Some pet owners are having to relocate or downsize their living accommodation in an attempt to meet the ever increasing costs of living and are unable to take their pets with them. Others are having to work for longer hours in the financial struggle to keep their animals which can mean their pets are left alone for longer periods of time.

Like us, animals respond to stressful and traumatic experiences in much the same way as we do and they cannot verbalise their emotional pain in a way we understand. Animals with “Post Traumatic Stress” (PTS), anxiety and emotional pain can be the result from neglect, abuse, abandonment, grief and separation from their animal companions and owners, often seen as behavioural changes. Even changes in their daily routine, their home environment or family unit, can cause a degree of distress and anxiety or when left alone or confined for long periods of time. In the long term, an animals’ emotional trauma, stress and anxiety can lead to a weakened immune system and illness. 

What is more, animals are known to reflect the emotional state of their owners. So, if you are feeling stressed or anxious there is a very good chance the animals you live with will connect with your emotional energy and are likely to be feeling and sharing this with you. Often, an animals’ stress, anxiety or traumatic emotional state can be seen as behavioural changes such as depression, timidity, biting, aggression or other destructive behaviours.  For some animals the slightest change in their environment such as loud noise can be enough to trigger a response to their traumatic and stressful experience long after the event actually took place.

Such behavioural changes in traumatised and stressed pets can make it difficult for animal rescue centres to rehabilitate and re-home them later and some pet owners have difficulty coping with these behavioural changes on a daily basis and sometimes the reason for giving them up for adoption.
What can be done to help support an animals’ emotional state and overcoming their experiences of trauma or stress?

Animals can't communicate their needs with us in a way we understand but they do however have an in-built innate knowledge of how to heal themselves, they just need a little more help from us besides love and veterinary care. Self-healing therapies such as “Olfaction” or smell therapy and Energy healing using Reiki and Spiritual healing are just some of the ways we can offer them the emotional support they may be in need of, to process their emotional trauma and anxiety, move on and trust again. 

Olfaction” or Smell therapy (also known as zoopharmacognosy)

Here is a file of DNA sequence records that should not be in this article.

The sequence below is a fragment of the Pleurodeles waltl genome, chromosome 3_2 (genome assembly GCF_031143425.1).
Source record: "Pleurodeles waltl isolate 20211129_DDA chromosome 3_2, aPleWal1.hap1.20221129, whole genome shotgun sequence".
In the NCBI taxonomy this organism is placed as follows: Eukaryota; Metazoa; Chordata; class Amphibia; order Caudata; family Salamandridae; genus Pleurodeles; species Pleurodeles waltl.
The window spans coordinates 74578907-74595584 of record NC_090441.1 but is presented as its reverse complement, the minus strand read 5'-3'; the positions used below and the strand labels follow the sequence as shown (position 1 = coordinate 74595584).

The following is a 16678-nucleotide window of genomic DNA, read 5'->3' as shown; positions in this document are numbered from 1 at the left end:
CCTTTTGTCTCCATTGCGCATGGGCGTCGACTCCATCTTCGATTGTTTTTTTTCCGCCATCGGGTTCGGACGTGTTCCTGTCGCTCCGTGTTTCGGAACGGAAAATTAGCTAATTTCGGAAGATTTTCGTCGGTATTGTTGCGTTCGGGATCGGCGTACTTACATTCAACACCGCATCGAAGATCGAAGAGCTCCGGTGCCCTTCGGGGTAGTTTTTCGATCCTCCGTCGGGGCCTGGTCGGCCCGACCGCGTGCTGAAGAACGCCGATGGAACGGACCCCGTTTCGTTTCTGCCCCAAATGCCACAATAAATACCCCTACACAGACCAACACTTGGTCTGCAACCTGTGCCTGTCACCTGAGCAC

This method utilizes the physiological and emotional innate responses of animals to improve both their physical and emotional welfare. The effects of olfaction therapy on people has been widely researched and investigated by the perfumery industry, as most of us are aware that different scents and odours can influence one’s emotional response and behaviour. Olfaction to treat post -traumatic stress is also well demonstrated by scientists in USA by recreating the smell of Ground Zero as a desensitization therapy for the affected survivors.

The wild relatives of our pets have evolved with a powerful, innate healing sense and highly developed senses, in particular sense of smell, which allows them to utilize plants and other features of the natural world to maintain their own health physical and psychological health.  By enabling our pets to exercise this innate skill away from the wild is a crucial step in healing their emotional welfare, allowing them to self- select scents and natural wild remedies they are familiar with. This approach helps them to connect with positive, healthy feelings, give them back a measure of the confidence they may have lost, reduces anxiety, offers them emotional support and assists with their emotional release and helps correct any  trauma related behaviour and responses. 

Offering a bonding and more trusting experience between new and existing owners and their animals is another benefit of this therapy as well as stimulating the immune system, the most important tool an animal has in combating the onset of illness.One example of a case study was that of a 6year old male Bull Terrier dog with a fear phobia of noises.

He was rescued by his current owner at the age of about 18 months old. The dog had a history of having had fireworks thrown at him one evening which left him with a severe case of noise phobia that was so extreme that he would panic at the slightest noises such as rain on a window and developed a fear of the dark. This phobia almost threatened his own life when on one occasion; during a thunderstorm he walked through a glass cabinet in an attempt to escape the noise.

Using Olfaction self-healing therapy the dog self-selected remedies for five days which included Sandalwood, Vetiver, Neroli and Lavender, which were indicated for anxiety, obsessive worry, nurturing and comforting and offered a sense of peace and calm. On day 5 the smoke alarm accidentally went off in the house and the owner’s concern was the dog's reaction. Immediately, the owner walked into the room where she had left him and was amazed to find him lying on his bed, fully awake and did not even raise his head to acknowledge her presence. The owner had never seen him react so calmly.